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Election Day 2020: historical outline and contemporary observations

Election Day 2020: historical outline and contemporary observations

By Nigel Westmaas

Nigel Westmaas is Associate Professor of Africana Studies at Hamilton College, New York

“The issue of the General Election is a matter of some uncertainty. Since the last election five years ago the voters’ rolls have swollen considerably, in some cases the electorate being as much as three times greater than on the last occasion. How many of the new voters, or even the old ones, will have sufficient intelligence and commonsense to vote for the best candidate, or in their own best interests, is largely a matter of speculation, but it is sufficiently obvious, from the caliber of the candidates who have offered themselves, that the next Combined Court is going to be very little of an improvement on the Court whose term has expired”When was this extract written? In 1926! It was taken from an editorial in the Daily Argosy in October 1926, commenting on the General Elections held under restricted franchise that year.

What does this citation from the 1926 general elections under restricted franchise have to do with its 2020 counterpart? Everything. The extract’s cynical tone is a metaphor for elections in Guyana. Elections in 1930 and 1935 were to follow. There was a gap between 1935 to 1947, a delay caused, as Guyanese historian Kimani Nehusi puts it, by  “the Second Great War of that century…” and the fact that “the British were using that conflict as an excuse to further delay the democratic process.” The 1947 general election was significant for the modern period in that it featured some of the leaders who would proceed to dominate Guyanese politics for decades.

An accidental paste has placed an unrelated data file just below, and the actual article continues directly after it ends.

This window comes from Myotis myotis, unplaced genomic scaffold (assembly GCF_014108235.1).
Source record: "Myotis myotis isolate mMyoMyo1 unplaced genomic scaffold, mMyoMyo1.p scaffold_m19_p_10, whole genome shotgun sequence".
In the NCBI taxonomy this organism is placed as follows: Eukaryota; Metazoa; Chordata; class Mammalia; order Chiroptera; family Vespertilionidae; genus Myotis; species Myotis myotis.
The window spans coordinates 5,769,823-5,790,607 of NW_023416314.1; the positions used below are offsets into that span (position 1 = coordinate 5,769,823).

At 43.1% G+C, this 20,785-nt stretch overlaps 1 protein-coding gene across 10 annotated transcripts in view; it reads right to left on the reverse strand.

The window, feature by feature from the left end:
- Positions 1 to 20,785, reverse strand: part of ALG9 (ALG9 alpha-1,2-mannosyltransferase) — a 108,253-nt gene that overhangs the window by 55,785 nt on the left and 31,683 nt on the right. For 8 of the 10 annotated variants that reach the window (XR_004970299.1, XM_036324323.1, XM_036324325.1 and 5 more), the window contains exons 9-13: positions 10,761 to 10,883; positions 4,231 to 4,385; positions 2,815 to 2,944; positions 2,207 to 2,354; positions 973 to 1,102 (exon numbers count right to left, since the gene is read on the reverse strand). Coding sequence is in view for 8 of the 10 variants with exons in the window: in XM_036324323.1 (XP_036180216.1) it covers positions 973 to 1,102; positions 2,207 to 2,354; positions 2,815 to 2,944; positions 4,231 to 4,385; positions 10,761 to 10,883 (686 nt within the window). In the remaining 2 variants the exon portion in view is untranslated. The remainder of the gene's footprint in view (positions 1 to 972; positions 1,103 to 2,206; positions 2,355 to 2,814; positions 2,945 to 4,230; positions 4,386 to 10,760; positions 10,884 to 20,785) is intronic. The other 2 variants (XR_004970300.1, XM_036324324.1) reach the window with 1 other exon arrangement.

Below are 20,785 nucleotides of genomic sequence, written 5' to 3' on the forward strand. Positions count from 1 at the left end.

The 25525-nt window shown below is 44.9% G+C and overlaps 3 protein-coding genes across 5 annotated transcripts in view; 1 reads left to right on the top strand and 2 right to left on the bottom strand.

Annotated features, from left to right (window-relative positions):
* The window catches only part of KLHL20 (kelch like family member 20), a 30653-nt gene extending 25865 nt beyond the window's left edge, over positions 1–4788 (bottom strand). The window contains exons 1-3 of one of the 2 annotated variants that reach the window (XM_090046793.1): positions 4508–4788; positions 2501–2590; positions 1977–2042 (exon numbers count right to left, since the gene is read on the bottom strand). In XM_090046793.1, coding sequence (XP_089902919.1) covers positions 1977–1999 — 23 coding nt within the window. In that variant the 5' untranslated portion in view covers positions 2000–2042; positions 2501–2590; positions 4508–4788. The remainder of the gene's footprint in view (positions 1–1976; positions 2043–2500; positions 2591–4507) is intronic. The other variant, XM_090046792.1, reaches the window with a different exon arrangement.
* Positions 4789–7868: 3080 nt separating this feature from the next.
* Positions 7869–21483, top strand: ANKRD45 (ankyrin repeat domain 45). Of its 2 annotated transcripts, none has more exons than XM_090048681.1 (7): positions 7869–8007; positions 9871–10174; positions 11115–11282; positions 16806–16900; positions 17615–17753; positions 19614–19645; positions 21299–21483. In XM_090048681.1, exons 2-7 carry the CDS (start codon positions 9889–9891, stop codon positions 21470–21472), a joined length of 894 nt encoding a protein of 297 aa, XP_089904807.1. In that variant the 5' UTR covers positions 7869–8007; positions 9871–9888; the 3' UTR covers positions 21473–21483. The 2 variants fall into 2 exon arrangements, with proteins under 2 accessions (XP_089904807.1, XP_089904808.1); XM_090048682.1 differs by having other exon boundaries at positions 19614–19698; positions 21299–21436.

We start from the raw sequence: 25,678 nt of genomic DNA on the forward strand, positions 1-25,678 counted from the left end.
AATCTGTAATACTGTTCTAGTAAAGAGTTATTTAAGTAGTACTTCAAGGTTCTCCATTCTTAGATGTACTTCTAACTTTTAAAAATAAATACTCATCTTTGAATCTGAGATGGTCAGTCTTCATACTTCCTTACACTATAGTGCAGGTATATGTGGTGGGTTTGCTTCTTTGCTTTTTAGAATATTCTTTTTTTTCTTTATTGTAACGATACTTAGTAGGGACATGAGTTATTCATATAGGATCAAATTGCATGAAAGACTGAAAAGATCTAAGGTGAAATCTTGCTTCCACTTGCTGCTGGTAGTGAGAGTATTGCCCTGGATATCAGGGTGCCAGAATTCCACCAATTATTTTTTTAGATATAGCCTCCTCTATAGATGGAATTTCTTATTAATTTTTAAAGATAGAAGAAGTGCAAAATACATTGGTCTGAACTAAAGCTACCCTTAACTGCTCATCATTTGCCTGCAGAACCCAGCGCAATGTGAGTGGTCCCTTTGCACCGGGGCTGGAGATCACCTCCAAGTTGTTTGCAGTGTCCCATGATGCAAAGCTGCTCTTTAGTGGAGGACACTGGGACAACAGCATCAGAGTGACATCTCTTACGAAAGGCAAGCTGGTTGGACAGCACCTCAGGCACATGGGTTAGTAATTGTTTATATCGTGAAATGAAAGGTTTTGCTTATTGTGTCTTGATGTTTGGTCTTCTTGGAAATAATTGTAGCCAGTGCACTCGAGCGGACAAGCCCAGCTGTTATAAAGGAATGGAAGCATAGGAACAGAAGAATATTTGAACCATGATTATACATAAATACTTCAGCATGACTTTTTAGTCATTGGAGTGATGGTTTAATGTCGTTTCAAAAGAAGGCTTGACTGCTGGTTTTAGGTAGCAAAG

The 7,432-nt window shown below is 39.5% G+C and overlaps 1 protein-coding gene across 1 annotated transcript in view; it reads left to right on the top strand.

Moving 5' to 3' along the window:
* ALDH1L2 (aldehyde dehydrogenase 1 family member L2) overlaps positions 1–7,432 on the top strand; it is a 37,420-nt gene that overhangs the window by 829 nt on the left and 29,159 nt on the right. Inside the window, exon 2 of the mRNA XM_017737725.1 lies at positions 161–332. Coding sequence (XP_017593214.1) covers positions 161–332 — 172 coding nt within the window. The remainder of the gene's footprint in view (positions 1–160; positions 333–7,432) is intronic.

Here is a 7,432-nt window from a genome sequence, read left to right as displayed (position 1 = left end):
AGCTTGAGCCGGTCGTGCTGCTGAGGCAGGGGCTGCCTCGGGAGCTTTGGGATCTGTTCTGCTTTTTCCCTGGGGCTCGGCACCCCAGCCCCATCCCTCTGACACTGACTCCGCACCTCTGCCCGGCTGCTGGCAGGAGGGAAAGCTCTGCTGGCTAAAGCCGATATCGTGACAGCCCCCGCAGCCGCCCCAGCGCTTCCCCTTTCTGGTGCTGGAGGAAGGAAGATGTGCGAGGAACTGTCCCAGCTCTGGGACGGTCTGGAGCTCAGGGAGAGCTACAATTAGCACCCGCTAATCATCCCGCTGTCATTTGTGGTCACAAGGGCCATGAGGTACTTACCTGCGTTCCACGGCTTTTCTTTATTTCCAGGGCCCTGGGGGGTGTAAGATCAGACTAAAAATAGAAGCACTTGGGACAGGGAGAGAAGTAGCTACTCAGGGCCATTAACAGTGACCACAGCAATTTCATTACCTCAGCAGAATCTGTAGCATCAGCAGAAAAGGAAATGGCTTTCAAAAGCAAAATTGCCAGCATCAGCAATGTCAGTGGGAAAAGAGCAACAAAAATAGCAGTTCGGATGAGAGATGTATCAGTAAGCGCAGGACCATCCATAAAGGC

Elections have been a huge burden on Guyana, not because they are not democratically necessary but because for reasons like race, social class, gender, social violence and the muse of history, it has haunted us for more than a hundred years. And throughout these hundred years plus, like a recurring addict, Guyanese continue to latch ourselves onto these episodic incantations of misery. Misery, because the one recurring image that stands out is “race”. Guyana, has held elections (rigged or unrigged) for every four or five years since the landmark elections of 1953. Yesterday, as we were at the polls for the fourteenth time since 1953, I thought it would be useful to reflect briefly on some of these elections, beginning in 1947.

In 1947, elections (still under restricted franchise) were held in 14 electoral seats for the same number of districts and 48 candidates contested the 14 seats available. A relaxation on income qualification for voting had raised the electoral list to nearly 60,000 voters.  The Labour Party, formed that same year, and a main contender, included personalities like Hubert Critchlow and Frank Jacob. Cheddi Jagan and his wife Janet contested the 1947 elections as independents. In brief, Janet Jagan lost to John Fernandes in Central Georgetown; Hubert Critchlow lost in South Georgetown; while Cheddi Jagan (1,592) won a narrow victory over John D’Aguiar (1,299) in Central Demerara. It was from the basis of this victory that Dr Jagan first entered the Legislative Council.